We have all experienced the pleasure of trying to please either
customers or bosses who don’t really know what they
want. It isn’t fun.
Dare Obasanjo recently identified the top 5 sites that, in his
opinion, need to get RSS feeds. When told that the second on
his list already had a feed, his response was that “It does
have the annoying characteristic of not having dates in
In some corporate contexts, this process is referred to as
“Fetch me a rock”. It goes something like this:
“Fetch me a rock. No, not that one. Fetch me
another. Now jump through this hoop.”
Just a few days before, Dare had stumbled across a related date
problem. It seems that
RSS 2.0 didn’t have the date he needed, so proposed using
a Dublin Core element in a manner other than the way it was
defined. So far, Dare seems to have obtained little traction
on this idea.
Some trace RSS back to
In those days, RSS was viewed as a vehicle for metadata only
— whose sole purpose was to direct eyeballs back to
Apparently, Dave was savvy enough to know that if description
was mandatory that he would be flamed royally for doing so.
So in RSS 0.91, the most important element for using RSS as a
channel for delivering content was the
one and only optional element of item.
Dave then followed up by RSS 0.92 which leveled the playing
field and made
every subelement of item optional. This was OK, as the
other elements that RSS 0.91 had weren’t the vital ones that
people really wanted, namely ids and dates. Those came
Boring Committee Work
Fast forward to 2005. All of the important elements remain
more or less optional in RSS, which leads to
“interesting” interoperability factors. Such as
the ones that Dare alludes to above.
After literally months of exhaustive discussion, the
IETF working group has come to consensus on requiring an id and
a date on every entry (incidentally, this date is exactly the one
that Dare expressed a need for). Entries also require either
a summary or a content which can be rendered as text.
What about people who simply want to syndicate metadata [despite
there being a more than adequate format defined for such
purposes]? What about people who are simply trying to scrape
together whatever bits they have in the hopes that it might be
useful for somebody [despite there being a more than adequate
format defined for such purposes]?
Alas, it seems to be the destiny of all standards bodies to
take every fork. If there is somebody who might
reasonably be able to produce something, by all means lets enable
it, even if it creates downstream confusion.
What, ideally, would people like to see in syndication
What I am seeking to know is what can we do so that we can get
as close as we can to the point where getting a valid Atom feed means that
you already know that you are going to have all the information you want.
Even if it means that the producers have to do a little more
Once we know what it is, we can decide what goes into the spec
itself, and what can go into a
In order of importance:
- link to item that is reffered
- date of last modification
- date of creation
- full text
- changes that were made, if it’s a modification
- link to comments
- link to broader context (all by this author, all on this site, all about this topic)
Are the human-readable elements required to be non-empty?
Also, people are already starting to use Atom as a general data envelope for raw xml, so in these cases, summaries and sometimes titles become somewhat meaningless. Are empty <title/> and <summary/> elements okay here?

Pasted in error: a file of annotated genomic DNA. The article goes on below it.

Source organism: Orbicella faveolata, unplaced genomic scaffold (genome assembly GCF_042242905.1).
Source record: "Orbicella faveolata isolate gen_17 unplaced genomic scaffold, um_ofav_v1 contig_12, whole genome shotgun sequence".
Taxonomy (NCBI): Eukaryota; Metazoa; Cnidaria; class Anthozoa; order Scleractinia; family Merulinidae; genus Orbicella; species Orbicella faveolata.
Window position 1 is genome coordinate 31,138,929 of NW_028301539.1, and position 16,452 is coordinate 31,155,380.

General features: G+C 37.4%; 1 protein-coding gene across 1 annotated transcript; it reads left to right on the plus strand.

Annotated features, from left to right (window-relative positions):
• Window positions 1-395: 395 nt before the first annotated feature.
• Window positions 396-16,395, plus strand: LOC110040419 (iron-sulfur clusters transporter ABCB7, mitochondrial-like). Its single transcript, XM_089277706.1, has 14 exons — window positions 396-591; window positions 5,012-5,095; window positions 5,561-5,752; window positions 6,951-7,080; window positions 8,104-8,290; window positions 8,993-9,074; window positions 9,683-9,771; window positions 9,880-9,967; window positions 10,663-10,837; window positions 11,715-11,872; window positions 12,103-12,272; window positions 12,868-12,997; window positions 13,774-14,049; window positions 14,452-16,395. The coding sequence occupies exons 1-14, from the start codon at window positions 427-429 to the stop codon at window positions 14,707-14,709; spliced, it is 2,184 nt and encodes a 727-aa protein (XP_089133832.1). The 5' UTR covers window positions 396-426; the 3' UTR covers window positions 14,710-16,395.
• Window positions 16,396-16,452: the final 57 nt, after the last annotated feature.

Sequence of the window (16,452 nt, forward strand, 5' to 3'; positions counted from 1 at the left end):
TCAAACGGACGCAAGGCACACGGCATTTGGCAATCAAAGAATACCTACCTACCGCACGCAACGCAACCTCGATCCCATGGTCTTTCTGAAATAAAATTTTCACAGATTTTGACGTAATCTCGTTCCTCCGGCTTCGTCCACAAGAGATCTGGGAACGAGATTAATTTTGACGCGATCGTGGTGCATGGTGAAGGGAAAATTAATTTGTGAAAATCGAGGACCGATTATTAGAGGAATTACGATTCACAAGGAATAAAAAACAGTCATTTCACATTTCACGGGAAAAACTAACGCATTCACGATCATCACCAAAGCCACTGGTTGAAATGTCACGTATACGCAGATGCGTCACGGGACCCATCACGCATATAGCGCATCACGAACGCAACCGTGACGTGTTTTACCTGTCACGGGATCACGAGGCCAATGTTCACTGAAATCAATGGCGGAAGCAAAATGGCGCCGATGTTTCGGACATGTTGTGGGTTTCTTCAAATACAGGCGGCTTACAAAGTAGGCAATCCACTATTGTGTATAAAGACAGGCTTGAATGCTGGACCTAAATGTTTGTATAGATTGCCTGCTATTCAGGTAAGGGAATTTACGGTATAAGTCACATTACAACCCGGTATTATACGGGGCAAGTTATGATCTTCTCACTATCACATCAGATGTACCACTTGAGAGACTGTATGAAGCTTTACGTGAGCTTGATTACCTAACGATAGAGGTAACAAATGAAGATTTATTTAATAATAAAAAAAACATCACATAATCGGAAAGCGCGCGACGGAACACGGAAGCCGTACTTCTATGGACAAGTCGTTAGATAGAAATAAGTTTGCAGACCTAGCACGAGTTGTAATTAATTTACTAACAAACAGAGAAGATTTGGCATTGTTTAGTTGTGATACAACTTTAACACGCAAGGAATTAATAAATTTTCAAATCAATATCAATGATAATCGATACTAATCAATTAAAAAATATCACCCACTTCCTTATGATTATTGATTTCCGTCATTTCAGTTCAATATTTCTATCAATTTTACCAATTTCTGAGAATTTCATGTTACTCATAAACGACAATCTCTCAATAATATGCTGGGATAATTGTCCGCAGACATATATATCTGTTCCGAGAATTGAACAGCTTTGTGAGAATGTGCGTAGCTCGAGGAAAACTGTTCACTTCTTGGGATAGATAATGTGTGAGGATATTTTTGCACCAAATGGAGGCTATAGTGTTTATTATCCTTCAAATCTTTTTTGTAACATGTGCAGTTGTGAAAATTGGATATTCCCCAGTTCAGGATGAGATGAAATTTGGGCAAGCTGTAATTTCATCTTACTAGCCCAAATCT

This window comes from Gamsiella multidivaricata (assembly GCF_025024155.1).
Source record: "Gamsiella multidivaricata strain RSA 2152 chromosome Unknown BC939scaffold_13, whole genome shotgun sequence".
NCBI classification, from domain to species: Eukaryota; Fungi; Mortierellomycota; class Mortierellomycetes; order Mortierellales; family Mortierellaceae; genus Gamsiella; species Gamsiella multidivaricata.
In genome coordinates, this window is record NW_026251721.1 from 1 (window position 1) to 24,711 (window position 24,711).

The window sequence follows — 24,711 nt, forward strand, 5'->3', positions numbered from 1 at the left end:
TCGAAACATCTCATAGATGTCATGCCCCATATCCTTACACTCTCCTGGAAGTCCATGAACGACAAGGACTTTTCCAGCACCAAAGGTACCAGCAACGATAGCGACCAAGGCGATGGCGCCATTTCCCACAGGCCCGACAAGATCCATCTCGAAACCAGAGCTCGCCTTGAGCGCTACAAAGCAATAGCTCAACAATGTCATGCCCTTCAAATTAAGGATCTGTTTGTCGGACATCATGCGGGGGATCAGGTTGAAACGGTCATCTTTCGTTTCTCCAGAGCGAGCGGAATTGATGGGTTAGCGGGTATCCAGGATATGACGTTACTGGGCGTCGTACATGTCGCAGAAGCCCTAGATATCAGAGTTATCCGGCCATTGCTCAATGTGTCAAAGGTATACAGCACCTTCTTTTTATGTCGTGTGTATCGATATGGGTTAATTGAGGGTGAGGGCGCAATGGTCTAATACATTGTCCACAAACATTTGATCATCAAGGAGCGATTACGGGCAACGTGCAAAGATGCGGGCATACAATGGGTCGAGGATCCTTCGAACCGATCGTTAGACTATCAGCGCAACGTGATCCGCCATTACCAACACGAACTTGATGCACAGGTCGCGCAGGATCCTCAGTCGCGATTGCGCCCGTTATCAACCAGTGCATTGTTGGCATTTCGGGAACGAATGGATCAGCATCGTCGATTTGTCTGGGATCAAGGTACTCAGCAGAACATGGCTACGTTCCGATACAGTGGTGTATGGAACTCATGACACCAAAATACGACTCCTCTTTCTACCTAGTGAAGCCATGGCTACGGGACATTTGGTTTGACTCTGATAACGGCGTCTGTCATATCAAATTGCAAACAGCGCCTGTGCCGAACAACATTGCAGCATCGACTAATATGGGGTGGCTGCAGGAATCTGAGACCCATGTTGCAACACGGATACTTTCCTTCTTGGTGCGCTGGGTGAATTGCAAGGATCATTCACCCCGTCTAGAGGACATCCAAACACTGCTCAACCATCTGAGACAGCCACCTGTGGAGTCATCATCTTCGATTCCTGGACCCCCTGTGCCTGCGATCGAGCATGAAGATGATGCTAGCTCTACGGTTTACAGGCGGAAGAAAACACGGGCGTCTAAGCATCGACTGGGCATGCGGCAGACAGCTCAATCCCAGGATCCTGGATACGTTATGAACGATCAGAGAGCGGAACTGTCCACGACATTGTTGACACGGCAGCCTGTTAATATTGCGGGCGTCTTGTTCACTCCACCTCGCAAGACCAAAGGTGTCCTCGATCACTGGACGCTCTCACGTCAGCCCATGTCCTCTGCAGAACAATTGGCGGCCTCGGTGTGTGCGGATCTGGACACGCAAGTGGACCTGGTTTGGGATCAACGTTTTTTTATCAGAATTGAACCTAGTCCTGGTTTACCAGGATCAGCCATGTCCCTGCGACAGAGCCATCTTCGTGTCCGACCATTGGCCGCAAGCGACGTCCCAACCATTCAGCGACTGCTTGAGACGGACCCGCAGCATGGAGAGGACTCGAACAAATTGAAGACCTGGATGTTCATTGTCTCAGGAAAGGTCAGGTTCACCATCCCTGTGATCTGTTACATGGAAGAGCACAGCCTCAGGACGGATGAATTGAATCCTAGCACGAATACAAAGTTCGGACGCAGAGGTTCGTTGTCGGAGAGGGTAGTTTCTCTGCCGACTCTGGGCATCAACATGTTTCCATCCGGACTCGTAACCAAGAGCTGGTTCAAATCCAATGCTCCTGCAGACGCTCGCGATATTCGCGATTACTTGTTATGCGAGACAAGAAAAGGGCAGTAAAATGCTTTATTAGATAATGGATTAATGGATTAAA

Arthur: at the moment, both are allowed. As I said, there is a controversial proposal that the working group is evaluating which would indicate that such elements SHOULD be non-empty. In particular, take a look at how Firefox’s live bookmark feature handles feeds with missing or empty titles.
Don and Rob: please take this in the spirit in which it is given. Go fetch me a rock.
On a point of information, RSS 0.9 was defined as an RDF vocabulary. One of the characteristics of this approach (apparently not exploited by Netscape’s original application or envisioned by Dave Winer) is that missing isn’t broken, see: [link]
For Atom, as it’s drawing more on the robust XML messaging kind of tradition, I’d disagree with Don and say the MUSTs are a feature. But empty (human) content does seem a reasonable option, unless “this element left intentionally blank” is mandated.
I would really like to see ‘links to comments’ as well. Also include the number of comments at the time of grabbing the feed.
In addition, I think tags (categories) should be passed with feeds. This could be tags of the entire feed and/or tags of individual posts.
I would love to see a moderation system like slashdot (feedback.) Where readers could tag the posts they are reading. For instance, on my blog I write lots of different types of posts, some are funny, some are interesting, some are insightful as they are new ideas. I would like the community to be able to tag these posts as funny, interesting, ... This was, posts could be ranked, as the funniest, most interesting, most/least insightful, .... It would also allow for a wealth of metadata to be built on top of the feeds that could be used for social networking, searching, or predictive analysis. For instance, my RSS Reader could suggest blogs I would like based on my tags and the tags of the community (similar to Tivo.)
<div>It’s the Content</div><div><A href="http://www.intertwingly.net/blog/2005/05/11/Fetch-Me-A-Rock">Sam Ruby</A>: At that time, there was one visionary who saw things differently. His name was ......
It’s the ContentSam Ruby: At that time, there was one visionary who saw things differently. His name was Dave Winer. He saw RSS not as a vehicle for delivering metadata, but for delivering content.Link...
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